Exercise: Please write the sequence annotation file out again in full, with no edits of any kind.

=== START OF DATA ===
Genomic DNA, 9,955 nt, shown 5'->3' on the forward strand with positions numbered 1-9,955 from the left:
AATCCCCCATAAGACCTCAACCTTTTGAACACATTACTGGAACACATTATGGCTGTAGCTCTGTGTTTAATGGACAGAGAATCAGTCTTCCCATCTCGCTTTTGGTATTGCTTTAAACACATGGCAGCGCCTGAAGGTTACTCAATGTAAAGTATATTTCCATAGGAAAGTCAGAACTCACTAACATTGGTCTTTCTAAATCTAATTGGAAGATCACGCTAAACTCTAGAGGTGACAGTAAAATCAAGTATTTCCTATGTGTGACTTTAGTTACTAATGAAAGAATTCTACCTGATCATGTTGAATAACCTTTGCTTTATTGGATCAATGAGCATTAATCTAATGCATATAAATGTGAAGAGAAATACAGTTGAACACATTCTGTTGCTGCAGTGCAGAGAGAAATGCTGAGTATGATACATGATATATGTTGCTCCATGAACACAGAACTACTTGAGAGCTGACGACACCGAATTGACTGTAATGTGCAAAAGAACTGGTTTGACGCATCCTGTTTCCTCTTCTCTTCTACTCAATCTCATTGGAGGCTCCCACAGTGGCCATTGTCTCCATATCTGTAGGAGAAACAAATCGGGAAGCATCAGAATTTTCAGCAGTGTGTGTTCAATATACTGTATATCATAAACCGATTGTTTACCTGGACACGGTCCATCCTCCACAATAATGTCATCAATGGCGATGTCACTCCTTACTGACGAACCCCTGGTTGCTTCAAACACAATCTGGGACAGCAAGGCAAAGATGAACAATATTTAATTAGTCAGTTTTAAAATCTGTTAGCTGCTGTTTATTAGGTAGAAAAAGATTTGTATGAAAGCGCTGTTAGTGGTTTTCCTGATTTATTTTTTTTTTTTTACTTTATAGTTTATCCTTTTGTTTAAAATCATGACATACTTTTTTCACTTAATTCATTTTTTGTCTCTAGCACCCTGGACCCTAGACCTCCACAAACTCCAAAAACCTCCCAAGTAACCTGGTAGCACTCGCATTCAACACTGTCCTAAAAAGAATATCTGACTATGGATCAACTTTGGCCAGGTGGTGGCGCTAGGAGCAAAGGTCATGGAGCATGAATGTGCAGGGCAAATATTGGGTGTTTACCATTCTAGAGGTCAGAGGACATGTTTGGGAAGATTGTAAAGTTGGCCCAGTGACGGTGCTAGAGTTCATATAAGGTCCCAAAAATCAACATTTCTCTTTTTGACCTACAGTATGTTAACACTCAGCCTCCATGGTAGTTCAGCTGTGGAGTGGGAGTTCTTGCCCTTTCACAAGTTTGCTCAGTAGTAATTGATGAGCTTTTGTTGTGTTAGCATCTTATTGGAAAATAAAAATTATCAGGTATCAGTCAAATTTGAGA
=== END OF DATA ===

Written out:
Genomic DNA, 9,955 nt, shown 5'->3' on the forward strand with positions numbered 1-9,955 from the left:
AATCCCCCATAAGACCTCAACCTTTTGAACACATTACTGGAACACATTATGGCTGTAGCTCTGTGTTTAATGGACAGAGAATCAGTCTTCCCATCTCGCTTTTGGTATTGCTTTAAACACATGGCAGCGCCTGAAGGTTACTCAATGTAAAGTATATTTCCATAGGAAAGTCAGAACTCACTAACATTGGTCTTTCTAAATCTAATTGGAAGATCACGCTAAACTCTAGAGGTGACAGTAAAATCAAGTATTTCCTATGTGTGACTTTAGTTACTAATGAAAGAATTCTACCTGATCATGTTGAATAACCTTTGCTTTATTGGATCAATGAGCATTAATCTAATGCATATAAATGTGAAGAGAAATACAGTTGAACACATTCTGTTGCTGCAGTGCAGAGAGAAATGCTGAGTATGATACATGATATATGTTGCTCCATGAACACAGAACTACTTGAGAGCTGACGACACCGAATTGACTGTAATGTGCAAAAGAACTGGTTTGACGCATCCTGTTTCCTCTTCTCTTCTACTCAATCTCATTGGAGGCTCCCACAGTGGCCATTGTCTCCATATCTGTAGGAGAAACAAATCGGGAAGCATCAGAATTTTCAGCAGTGTGTGTTCAATATACTGTATATCATAAACCGATTGTTTACCTGGACACGGTCCATCCTCCACAATAATGTCATCAATGGCGATGTCACTCCTTACTGACGAACCCCTGGTTGCTTCAAACACAATCTGGGACAGCAAGGCAAAGATGAACAATATTTAATTAGTCAGTTTTAAAATCTGTTAGCTGCTGTTTATTAGGTAGAAAAAGATTTGTATGAAAGCGCTGTTAGTGGTTTTCCTGATTTATTTTTTTTTTTTTACTTTATAGTTTATCCTTTTGTTTAAAATCATGACATACTTTTTTCACTTAATTCATTTTTTGTCTCTAGCACCCTGGACCCTAGACCTCCACAAACTCCAAAAACCTCCCAAGTAACCTGGTAGCACTCGCATTCAACACTGTCCTAAAAAGAATATCTGACTATGGATCAACTTTGGCCAGGTGGTGGCGCTAGGAGCAAAGGTCATGGAGCATGAATGTGCAGGGCAAATATTGGGTGTTTACCATTCTAGAGGTCAGAGGACATGTTTGGGAAGATTGTAAAGTTGGCCCAGTGACGGTGCTAGAGTTCATATAAGGTCCCAAAAATCAACATTTCTCTTTTTGACCTACAGTATGTTAACACTCAGCCTCCATGGTAGTTCAGCTGTGGAGTGGGAGTTCTTGCCCTTTCACAAGTTTGCTCAGTAGTAATTGATGAGCTTTTGTTGTGTTAGCATCTTATTGGAAAATAAAAATTATCAGGTATCAGTCAAATTTGAGA